Order sought to halt parties, alcohol use at Delta Tau Delta at EMU

Kim Kozlowski
The Detroit News

A court order is being sought to temporarily stop Eastern Michigan University fraternity Delta Tau Delta from throwing parties or possessing alcohol following numerous claims of sexual assault by some members. 

A Washtenaw County judge on Wednesday is expected to consider whether to issue a preliminary injunction that would bar the EMU chapter of the fraternity from having alcohol on its property and allow no more than five guests at a time.

The joint request was filed last week in Washtenaw County's 22nd Circuit Court by the City of Ypsilanti and the Washtenaw County Prosecutor's Office. 

Delta Tau Delta, along with Alpha Sigma Phi and Theta Chi fraternities, has been in the limelight at EMU following a federal lawsuit alleging a series of sexual assaults linked to the Greek organizations.

Though Delta Tau Delta reached a settlement with 10 women in the lawsuit, Ypsilanti officials and Washtenaw County Prosecutor Eli Savit said authorities are trying to address underlying conditions at the house and to get parties, and sexual assaults, to stop.

"This case is about stopping Defendant Delta Fraternity’s dangerous public nuisance activities," according to the motion.

"Even after the arrests of some Delta Tau Delta fraternity members, the settling of a federal civil lawsuit with ten women alleging sexual assaults and extensive press coverage, Defendant Delta Fraternity is continuing to host parties and to openly solicit guests to attend their parties," it reads.

The filing noted an upcoming party planned for Saturday, “Delt’s Ski Lodge,” to be held at the Delta Tau Delta headquarters on Lowell in Ypsilanti.

Brian Morley, a Lansing-based attorney representing the fraternity, said the preliminary injunction request isn't necessary.

"It's too bad it was filed," said Morley. "I hope it doesn't get granted. The whole lawsuit is an indictment of the actions of a couple of kids over the past several years."

The fraternity in a response to the lawsuit earlier this month asked a judge to dismiss the case in the Greek organization's favor and award attorney fees and costs.

The federal lawsuit was filed last year against the local and national chapters of Delta Tau Delta, along with national and local chapters of the Alpha Sigma Phi and Theta Chi fraternities, the Sigma Kappa sorority, EMU and several school officials. The suit, which included a total of 24 people, alleged numerous rapes in fraternity houses and other off-campus sites that allegedly were covered up by university officials.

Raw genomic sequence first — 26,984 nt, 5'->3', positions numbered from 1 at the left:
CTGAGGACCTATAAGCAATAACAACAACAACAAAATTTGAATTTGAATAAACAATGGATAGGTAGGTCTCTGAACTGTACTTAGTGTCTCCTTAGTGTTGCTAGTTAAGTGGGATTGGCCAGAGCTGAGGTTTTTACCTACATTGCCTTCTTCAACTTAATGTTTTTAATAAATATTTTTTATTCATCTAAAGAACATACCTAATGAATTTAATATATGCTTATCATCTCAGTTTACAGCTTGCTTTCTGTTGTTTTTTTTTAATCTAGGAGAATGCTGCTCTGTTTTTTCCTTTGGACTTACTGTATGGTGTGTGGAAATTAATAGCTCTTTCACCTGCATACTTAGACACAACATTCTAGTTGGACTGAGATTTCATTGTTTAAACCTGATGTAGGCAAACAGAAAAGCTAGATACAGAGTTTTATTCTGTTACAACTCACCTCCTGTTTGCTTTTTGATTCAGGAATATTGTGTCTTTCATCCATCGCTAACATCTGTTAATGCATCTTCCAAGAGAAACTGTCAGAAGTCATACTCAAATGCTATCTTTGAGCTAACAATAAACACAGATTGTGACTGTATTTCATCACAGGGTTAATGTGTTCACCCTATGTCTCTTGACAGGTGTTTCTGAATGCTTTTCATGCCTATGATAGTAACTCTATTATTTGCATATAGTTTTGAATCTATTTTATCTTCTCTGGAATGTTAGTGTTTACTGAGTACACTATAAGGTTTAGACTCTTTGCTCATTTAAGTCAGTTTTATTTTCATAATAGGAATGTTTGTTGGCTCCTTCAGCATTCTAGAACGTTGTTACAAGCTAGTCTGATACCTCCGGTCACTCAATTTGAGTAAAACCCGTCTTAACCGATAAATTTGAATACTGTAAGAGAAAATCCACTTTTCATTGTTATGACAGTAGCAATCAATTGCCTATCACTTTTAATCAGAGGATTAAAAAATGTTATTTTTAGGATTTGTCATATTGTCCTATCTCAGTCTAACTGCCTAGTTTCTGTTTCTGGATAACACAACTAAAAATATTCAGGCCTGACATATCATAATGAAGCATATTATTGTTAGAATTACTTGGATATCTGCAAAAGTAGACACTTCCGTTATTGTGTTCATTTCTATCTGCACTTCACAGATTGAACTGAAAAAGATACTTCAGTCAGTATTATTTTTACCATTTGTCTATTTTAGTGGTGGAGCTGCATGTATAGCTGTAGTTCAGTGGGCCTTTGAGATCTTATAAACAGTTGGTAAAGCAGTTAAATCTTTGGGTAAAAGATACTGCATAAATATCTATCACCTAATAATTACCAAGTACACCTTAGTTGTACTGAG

Delta Tau Delta's local and national chapters reached a settlement in December with 10 women, mostly former EMU students identified in court records as Jane Does, and the fraternity was dismissed from the case. 

Another 13 women and one man, who did not bring claims against the fraternity, are pursuing claims against the other defendants. Those include the national and local chapters of the Alpha Sigma Phi and Theta Chi fraternities, the Sigma Kappa sorority and EMU and several school officials.

Last year, EMU student Morgan Werner came forward last year to share her claims of being sexually assaulted at the Delta Tau Delta house with The Detroit News.

The Washtenaw County Prosecutor's Office and the city earlier this year asked a judge to order Delta Tau Delta to temporarily halt all parties and complete sexual assault and alcohol awareness training in the wake of more than a dozen sexual assaults officials say are tied to the organization, leading to Wednesday's hearing.

Parties involving excessive drinking by underage patrons are among reoccurring themes that have emerged in numerous sexual assault complaints involving Delta Tau Delta, according to Christina Hines, the first assistant prosecutor heading up special victims prosecutions in the Washtenaw County Prosecutor's Office. Many of the alleged assaults occurred in the presence of Delta Tau Delta members or others who failed to intervene, Hines wrote in an affidavit filed with last week's preliminary injunction request.

"Alcohol and partying are not the only cause of sexual assault," wrote Hines. "Power imbalances and sexual violence have been normalized, excused, and sometimes encouraged by the DTD fraternity. Furthermore, perpetrators may intentionally drink so they may argue that their diminished capacity explains the behavior — that was actually planned and meticulously carried out."

Hines noted a large volume of calls and investigations regarding sexual assault, leading to a significant amount of time invested in the cases by the prosecutor's office, along with the university and city police departments. 

Some groups, she wrote, have argued for the DTD fraternity to be shut down because it "has a reputation for sexually assaulting and sexually harassing" and "presents a risk to the public," Hines wrote.  

EMU is conducting a review of Delta Tau Delta, and students have said they are planning a protest and a meeting with administrators to demand the university shut down Delta Tau Delta. 

EMU spokesman Walter Kraft said a review of the fraternity is ongoing.

He also said that the university, "shares the concerns of the Washtenaw County Prosecutor's Office."